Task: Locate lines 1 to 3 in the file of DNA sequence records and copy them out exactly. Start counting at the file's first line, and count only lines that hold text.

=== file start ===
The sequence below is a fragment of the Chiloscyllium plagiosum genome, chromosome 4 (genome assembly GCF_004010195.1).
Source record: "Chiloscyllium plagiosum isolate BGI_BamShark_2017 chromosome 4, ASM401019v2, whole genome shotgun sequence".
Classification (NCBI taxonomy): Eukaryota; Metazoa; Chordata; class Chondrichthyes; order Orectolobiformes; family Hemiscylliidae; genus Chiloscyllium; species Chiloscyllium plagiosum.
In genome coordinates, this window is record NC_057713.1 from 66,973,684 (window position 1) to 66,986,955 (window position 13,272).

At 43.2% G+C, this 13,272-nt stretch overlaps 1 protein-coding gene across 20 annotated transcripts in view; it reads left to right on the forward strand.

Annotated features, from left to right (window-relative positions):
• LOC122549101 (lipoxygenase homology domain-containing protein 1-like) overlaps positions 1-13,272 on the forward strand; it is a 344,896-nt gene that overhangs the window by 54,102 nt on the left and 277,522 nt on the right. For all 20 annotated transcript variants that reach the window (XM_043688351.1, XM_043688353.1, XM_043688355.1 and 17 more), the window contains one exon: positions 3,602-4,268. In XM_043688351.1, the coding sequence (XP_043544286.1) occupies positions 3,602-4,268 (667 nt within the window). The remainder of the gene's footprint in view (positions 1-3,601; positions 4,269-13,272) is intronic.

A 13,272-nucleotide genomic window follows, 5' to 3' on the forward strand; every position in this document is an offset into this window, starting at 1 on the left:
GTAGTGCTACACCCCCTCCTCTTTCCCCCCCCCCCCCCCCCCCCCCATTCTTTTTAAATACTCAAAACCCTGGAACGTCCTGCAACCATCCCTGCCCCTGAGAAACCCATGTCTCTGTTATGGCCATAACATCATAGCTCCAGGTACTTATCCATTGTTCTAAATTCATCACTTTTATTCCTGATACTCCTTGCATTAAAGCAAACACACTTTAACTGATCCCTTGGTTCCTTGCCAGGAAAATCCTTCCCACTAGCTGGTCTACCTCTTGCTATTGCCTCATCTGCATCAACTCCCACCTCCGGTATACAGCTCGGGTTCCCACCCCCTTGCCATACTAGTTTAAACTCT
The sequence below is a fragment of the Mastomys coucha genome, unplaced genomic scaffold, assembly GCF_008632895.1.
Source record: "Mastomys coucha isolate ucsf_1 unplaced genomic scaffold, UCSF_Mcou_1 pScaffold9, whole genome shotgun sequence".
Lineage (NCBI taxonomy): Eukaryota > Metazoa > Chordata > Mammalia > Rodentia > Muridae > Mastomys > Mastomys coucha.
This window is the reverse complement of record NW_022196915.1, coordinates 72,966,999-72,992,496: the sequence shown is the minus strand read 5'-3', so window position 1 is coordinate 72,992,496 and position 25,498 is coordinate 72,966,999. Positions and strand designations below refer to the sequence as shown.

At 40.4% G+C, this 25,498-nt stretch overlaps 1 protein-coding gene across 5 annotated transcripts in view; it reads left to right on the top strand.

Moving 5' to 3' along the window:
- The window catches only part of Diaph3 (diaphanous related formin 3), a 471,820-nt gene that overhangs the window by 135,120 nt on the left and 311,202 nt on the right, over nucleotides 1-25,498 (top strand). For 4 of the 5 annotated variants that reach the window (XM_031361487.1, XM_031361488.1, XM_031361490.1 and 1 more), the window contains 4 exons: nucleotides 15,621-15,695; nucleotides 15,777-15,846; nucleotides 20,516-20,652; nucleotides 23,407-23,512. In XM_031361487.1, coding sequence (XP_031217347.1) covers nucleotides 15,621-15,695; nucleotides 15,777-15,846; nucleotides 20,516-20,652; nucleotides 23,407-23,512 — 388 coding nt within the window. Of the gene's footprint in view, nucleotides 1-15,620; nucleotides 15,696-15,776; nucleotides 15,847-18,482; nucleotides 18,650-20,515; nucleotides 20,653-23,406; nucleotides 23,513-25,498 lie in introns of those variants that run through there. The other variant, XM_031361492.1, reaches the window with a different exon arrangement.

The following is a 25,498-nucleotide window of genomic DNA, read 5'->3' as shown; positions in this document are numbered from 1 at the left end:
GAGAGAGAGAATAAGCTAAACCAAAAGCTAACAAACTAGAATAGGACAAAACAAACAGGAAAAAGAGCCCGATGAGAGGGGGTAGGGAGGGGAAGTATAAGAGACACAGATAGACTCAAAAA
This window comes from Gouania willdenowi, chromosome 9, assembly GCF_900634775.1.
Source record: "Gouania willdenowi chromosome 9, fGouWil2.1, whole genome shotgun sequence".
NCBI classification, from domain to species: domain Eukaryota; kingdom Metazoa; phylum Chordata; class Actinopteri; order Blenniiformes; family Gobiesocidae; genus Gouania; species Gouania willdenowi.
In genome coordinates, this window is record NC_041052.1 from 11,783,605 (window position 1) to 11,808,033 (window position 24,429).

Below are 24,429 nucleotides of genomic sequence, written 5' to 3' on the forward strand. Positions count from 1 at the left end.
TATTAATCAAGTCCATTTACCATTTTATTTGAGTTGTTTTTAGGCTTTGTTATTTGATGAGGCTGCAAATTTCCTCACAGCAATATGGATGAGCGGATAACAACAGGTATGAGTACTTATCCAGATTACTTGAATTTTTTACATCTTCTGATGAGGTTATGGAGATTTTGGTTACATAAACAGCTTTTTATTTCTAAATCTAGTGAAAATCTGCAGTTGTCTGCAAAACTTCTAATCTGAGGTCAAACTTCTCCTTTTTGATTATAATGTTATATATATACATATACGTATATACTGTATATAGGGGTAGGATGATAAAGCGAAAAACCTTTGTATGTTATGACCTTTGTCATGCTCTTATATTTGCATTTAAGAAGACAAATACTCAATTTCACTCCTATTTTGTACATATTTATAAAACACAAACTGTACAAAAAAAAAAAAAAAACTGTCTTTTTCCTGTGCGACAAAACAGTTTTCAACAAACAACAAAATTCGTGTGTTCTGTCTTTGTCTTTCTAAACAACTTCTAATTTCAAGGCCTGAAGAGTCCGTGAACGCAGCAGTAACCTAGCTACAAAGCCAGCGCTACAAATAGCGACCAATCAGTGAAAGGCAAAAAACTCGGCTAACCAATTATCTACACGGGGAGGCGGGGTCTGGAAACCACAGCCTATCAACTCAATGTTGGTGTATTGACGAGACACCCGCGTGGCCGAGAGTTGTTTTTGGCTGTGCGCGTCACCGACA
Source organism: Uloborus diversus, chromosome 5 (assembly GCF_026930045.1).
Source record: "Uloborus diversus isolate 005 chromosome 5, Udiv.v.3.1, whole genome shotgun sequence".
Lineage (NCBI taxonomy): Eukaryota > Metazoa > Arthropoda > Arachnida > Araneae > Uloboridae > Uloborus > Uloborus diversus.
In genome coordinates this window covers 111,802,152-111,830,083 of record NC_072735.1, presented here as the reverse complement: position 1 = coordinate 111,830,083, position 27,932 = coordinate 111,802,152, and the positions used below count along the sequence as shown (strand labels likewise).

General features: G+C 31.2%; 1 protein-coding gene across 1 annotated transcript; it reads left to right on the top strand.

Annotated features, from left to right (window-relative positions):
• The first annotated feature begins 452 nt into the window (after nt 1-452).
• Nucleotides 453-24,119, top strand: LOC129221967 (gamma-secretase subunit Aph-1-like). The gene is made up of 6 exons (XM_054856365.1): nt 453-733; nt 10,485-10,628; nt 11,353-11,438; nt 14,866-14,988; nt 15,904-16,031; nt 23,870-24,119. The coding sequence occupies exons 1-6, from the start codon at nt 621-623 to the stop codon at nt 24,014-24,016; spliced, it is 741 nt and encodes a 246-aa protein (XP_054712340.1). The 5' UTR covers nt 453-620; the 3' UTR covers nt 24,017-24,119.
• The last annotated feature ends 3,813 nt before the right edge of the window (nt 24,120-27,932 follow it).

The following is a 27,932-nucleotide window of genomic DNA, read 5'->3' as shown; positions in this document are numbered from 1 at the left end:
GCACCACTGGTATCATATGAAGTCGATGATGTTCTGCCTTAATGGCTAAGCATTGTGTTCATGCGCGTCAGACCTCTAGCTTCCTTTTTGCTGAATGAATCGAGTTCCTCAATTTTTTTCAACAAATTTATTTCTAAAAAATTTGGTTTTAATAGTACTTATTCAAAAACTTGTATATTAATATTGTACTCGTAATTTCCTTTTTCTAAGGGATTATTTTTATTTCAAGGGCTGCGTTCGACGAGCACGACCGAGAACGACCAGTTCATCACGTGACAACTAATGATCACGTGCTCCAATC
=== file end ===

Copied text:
The sequence below is a fragment of the Chiloscyllium plagiosum genome, chromosome 4 (genome assembly GCF_004010195.1).
Source record: "Chiloscyllium plagiosum isolate BGI_BamShark_2017 chromosome 4, ASM401019v2, whole genome shotgun sequence".
Classification (NCBI taxonomy): Eukaryota; Metazoa; Chordata; class Chondrichthyes; order Orectolobiformes; family Hemiscylliidae; genus Chiloscyllium; species Chiloscyllium plagiosum.